When the two met in the1940 U.S. final at Forest Hills, it was a contrast in personalities.  McNeill was known as a gentleman, and Riggs more of a showman.  Riggs went up two sets to none, but McNeill won the next two sets to set up in all or nothing fifth set.

After each man took one service break apiece, the score stood at 5-6 in the fifth with Riggs serving.

McNeill would later recall, “Three things stand out in my memory of the last game with Riggs serving at 5-6.  Riggs was unable to persuade the umpire that he had not touched the net and lost a point to make it 0-15.  Undecided whether to throw the next point because Riggs swore he hadn’t touched the net, I knocked his serve out.  Although I had done this unintentionally, the fans cheered wildly, interpreting my bad return as a gesture of good sportsmanship.  Score 15-all.

“On my first match point Riggs got to the net and made a fine volley, and I fell flat on my face trying to get a fast start for it.  Then he had game advantage, when I hit an impossible forehand cross-court passing shot-the best I ever hit in my life.  It couldn’t have come at a better time, as it so unnerved Riggs that he missed two difficult low volleys coming in behind his serve at deuce and match point.  I got the feeling he was desperate.  Riggs approaching the net after his service was a surprise...several years before his time and besides he wasn’t that good of a volleyer.”  McNeill prevailed 4-6, 6-8, 6-3, 7-5.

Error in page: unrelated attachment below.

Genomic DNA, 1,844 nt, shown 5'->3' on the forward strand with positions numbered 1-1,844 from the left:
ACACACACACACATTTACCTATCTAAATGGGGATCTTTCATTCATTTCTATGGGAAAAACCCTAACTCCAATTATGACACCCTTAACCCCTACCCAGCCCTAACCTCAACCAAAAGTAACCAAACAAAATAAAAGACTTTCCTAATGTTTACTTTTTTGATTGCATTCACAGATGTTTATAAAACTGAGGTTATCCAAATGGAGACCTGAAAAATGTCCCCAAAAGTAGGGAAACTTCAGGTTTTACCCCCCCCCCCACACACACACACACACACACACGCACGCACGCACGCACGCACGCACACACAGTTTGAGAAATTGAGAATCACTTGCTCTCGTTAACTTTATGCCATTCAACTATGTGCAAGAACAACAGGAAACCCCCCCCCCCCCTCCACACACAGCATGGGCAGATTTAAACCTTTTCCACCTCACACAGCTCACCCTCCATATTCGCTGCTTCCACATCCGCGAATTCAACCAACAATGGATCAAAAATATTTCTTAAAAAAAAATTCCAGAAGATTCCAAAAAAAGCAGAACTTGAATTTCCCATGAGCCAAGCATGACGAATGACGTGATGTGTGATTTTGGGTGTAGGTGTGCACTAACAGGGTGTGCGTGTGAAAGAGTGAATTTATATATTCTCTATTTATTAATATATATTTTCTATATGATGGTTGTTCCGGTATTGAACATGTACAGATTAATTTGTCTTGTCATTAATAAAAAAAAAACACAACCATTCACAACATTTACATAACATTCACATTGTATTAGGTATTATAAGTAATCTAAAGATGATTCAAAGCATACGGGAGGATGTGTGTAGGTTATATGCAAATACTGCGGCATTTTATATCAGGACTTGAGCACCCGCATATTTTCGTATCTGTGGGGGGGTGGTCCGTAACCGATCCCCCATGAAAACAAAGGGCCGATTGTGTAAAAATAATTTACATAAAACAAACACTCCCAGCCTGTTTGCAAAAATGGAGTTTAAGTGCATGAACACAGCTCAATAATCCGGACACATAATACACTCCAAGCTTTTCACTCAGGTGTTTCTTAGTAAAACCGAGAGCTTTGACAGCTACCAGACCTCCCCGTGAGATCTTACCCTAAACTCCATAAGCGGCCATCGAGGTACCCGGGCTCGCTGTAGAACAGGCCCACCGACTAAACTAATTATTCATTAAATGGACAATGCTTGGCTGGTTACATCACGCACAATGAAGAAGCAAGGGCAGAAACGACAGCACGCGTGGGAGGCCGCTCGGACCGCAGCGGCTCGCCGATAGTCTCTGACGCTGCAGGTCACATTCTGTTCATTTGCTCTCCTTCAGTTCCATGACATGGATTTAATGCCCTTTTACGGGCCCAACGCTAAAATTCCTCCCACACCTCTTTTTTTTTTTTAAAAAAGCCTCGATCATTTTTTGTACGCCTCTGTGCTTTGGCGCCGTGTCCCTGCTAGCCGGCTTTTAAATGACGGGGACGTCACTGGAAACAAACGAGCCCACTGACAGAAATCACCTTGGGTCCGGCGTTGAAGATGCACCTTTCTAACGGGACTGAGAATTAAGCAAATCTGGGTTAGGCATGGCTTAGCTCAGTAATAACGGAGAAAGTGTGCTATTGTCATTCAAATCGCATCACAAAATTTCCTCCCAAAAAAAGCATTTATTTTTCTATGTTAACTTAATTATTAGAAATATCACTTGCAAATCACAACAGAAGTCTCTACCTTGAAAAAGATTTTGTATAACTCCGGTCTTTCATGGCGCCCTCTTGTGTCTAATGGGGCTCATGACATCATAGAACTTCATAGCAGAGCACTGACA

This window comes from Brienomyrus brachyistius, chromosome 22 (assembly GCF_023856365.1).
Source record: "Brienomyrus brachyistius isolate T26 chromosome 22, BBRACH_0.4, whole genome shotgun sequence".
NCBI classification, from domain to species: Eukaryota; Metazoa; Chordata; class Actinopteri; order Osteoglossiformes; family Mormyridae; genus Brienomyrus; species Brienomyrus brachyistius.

After serving in the war, McNeill settled down into the life of an advertising man on Madison Avenue.  He raised his children and continued to play in his spare time.  Winning the US National Indoors in 1950 marked one last show in his greatness.

He would work for several advertising firms over the next few decades, playing an integral part in the Sanka “The coffee that lets you sleep” campaign.  As his playing career receded further and further into the past, Margaret recalls her dad saying he would be “blown off the court” by the likes of McEnroe, Connors and Sampras.

“He loved to watch,” she recalls.  “He would watch as much tennis as possible on television. He was an arm chair coach and he would snicker at their antics.”

“I asked him once what he was most proud of.  And as he thought about it, I was expecting him to say winning the French or U.S Open, but he said it was a sportsmanship award.  He had won just a little silver plate, but it was what he was most proud of.  He was a gentleman.”

Photo courtesy of International Hall of Fame Website